Main image of article 7 Ways to Rock Your First 90 Days in a New Tech Job
The first 90 days in a new tech job will set the tone for your relationships with co-workers and bosses; based on your performance, they’ll form opinions about whether you’re a good hire or not. To make sure that you get off to the best possible start, here’s a look at the actions and attitudes that separate top performers from average ones in their first 90 days on the job, as well as some critical mistakes you definitely want to avoid.

Get Up to Speed on the Code Production Process

Since top performers ship more code and create fewer bugs and mistakes, focus on learning the company’s code production and quality assurance processes. The sooner you become familiar with the software ecosystem (including source code control, development environment, build process, versions and archiving) in your new tech job, the sooner you can increase your productivity and become an asset to your team, advised Matthew Park Moore, a senior software developer with 40 years’ experience. “It’s important not to make any big, howling mistakes in the first 90 days,” Moore said. To avoid major errors, start with small fixes or optimizing existing code before tackling a new app or product (if possible; a company might throw you into the proverbial deep end on day one, especially if it’s a startup with a release deadline looming). In addition, make sure your code aligns with what the rest of the team is doing, and show some humility by reviewing bug reports and double-checking your work.

Look for Patterns

Recognizing patterns in teamwork and the cadences of your new tech job will help you ramp up quickly, suggested Mira Zaslove, a product manager for Cisco. For instance, one person might say, “This needs to be re-worked” (meaning you need to start over from scratch), while to another, “re-worked” means just a little fine-tuning. Or if you know that co-workers will always wait until the end of a process to voice their concerns, you can plan appropriately. Paying attention to these types of details can save you time and frustration.

Understand and Exceed Expectations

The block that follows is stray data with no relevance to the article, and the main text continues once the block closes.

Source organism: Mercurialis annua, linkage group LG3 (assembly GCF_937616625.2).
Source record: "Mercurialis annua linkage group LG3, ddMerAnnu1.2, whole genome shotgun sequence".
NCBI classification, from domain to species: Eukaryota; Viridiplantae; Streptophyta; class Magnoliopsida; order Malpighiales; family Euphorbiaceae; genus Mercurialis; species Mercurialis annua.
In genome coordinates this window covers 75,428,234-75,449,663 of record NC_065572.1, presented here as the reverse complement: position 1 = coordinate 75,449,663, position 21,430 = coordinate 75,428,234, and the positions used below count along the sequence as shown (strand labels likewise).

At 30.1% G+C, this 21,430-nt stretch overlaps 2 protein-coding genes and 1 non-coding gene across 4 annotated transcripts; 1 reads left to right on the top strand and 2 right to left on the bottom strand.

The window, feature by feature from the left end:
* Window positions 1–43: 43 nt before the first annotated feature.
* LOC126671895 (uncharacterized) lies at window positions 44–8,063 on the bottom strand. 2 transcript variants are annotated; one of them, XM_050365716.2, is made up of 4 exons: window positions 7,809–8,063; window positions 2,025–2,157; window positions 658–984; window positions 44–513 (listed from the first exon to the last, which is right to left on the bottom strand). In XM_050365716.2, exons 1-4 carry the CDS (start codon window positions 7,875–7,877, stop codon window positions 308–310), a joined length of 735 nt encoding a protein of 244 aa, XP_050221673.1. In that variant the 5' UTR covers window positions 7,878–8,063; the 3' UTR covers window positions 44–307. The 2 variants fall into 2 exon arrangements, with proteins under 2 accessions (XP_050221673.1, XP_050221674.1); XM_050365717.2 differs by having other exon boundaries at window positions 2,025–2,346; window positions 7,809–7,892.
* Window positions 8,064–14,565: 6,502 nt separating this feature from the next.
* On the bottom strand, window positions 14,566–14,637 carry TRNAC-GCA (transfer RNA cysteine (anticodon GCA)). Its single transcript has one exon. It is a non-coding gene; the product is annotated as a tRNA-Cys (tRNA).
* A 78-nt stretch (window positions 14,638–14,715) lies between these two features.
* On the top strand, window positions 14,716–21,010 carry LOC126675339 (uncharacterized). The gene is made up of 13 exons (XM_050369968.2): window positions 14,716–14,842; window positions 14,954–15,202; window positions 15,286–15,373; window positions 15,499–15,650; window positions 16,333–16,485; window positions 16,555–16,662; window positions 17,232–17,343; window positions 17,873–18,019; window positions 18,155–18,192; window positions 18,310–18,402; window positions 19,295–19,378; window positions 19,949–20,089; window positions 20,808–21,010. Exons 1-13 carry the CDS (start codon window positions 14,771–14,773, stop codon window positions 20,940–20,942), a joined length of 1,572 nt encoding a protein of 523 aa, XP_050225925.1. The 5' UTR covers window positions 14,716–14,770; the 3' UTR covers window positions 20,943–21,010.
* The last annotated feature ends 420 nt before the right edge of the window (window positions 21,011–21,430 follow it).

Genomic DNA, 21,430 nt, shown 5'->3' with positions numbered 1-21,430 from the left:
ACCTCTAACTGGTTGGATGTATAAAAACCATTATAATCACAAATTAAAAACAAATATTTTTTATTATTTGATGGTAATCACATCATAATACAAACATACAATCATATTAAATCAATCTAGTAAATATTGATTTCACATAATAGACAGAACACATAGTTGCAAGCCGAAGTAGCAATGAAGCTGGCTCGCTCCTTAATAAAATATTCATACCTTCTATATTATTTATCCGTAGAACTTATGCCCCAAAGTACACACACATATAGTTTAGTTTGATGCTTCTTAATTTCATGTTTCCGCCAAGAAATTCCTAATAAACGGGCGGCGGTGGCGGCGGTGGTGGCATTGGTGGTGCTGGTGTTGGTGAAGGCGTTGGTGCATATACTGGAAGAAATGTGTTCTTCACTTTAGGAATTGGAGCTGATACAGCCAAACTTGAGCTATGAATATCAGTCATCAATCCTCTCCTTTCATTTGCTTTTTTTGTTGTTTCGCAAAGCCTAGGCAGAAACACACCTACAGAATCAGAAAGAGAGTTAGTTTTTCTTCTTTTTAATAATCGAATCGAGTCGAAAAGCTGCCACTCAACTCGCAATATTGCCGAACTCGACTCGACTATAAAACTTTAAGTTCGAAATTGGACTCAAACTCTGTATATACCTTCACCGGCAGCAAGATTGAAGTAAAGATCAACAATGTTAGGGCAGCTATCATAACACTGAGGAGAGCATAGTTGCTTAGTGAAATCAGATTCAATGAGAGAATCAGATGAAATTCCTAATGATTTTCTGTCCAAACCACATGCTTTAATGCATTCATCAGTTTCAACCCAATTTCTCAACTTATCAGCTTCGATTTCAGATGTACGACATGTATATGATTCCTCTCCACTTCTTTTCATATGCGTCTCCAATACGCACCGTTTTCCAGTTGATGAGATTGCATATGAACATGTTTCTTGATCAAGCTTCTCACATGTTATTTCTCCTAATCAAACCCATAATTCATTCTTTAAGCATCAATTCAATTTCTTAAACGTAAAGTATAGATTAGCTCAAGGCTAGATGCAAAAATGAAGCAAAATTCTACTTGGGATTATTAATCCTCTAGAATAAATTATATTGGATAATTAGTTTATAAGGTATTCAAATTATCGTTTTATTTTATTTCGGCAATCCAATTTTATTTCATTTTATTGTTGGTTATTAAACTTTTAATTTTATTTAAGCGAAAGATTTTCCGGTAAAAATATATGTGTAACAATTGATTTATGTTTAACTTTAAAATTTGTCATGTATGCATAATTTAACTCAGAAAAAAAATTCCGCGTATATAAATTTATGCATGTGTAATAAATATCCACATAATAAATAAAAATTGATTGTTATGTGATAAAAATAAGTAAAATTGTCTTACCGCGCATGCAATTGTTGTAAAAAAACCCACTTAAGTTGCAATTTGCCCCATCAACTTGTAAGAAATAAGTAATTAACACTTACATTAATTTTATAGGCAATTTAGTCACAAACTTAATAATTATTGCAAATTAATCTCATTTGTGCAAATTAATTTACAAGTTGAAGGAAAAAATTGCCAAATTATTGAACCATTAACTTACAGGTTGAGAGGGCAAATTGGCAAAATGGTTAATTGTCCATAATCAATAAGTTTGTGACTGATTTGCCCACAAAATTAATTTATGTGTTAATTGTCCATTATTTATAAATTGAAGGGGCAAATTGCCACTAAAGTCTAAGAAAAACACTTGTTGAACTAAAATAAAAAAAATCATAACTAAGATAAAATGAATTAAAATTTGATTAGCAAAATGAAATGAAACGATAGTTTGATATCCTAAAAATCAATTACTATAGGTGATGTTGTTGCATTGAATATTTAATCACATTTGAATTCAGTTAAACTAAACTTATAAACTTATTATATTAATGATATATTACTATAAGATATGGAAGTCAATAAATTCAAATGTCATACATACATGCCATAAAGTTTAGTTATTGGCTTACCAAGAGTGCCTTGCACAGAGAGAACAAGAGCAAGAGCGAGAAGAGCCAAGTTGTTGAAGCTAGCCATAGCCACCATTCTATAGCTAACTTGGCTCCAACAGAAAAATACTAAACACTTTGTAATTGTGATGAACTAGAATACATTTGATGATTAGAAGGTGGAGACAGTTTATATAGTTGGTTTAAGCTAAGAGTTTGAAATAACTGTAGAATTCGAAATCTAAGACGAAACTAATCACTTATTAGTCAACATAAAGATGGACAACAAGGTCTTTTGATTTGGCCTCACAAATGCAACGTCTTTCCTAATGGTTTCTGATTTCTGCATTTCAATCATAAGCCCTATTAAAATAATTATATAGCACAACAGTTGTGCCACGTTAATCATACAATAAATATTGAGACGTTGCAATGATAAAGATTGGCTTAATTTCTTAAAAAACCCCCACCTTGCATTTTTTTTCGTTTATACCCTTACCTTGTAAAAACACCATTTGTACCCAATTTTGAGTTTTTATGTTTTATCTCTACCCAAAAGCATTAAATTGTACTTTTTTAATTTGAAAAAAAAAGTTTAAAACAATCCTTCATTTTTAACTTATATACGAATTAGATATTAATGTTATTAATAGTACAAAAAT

Failing to clarify your boss’s expectations is one of the biggest mistakes new employees make. Specifically, you want to be absolutely clear about what success looks like, and how your performance will be evaluated in the first 90 days. Knowing what your boss and teammates expect from you will also help you execute another key strategy: under-promise and over-deliver. For instance, if it would normally take about a week to gather requirements or create a product roadmap, commit to delivering in two weeks, Zaslove suggested. That way, if you run into challenges, you have a buffer, and if you deliver ahead of schedule, you will exceed expectations.

Get to Know the Product

Every action you take in your new role has an (eventual) impact on users. Get to know the product and the user base during the first 90 days by asking the following questions:
  • Who uses the product and why?
  • What do they like and dislike about it?
  • What is the current design philosophy?
  • What big decisions were made in the past that you must remain consistent with?
Once you have the answers to those questions, you’ll have a better grasp on how to effectively serve the customer. Your boss and co-workers will also note how you’re synced with the larger company objectives.

Forge Relationships

It helps to know who you can turn to for advice and technical guidance when you’re starting a new job. Invite your new teammates to coffee or lunch to build positive relationships and discover their specific areas of expertise. While you’re at it, don’t ignore the professionals in testing or IT support. “Treat them with dignity and respect, because they can make you look good,” Moore pointed out.

Avoid Political Pitfalls

Don’t turn a blind eye to office politics… but don’t get sucked in, either. Occasionally, a small group of employees will try to induce a newcomer to support a controversial move to a new project management methodology, framework or library. Since you may not know the effort’s ripple effects or political implications, you’re better off staying neutral in these types of debates.

Hold Your Opinions

Don’t get off on the wrong foot in your new tech job by condemning the tech stack or questioning specific software development processes right off the bat. “Offering negative criticism or telling teammates that they are ‘doing it all wrong’ will not go over well,” Moore said. Nobody likes a know-it-all.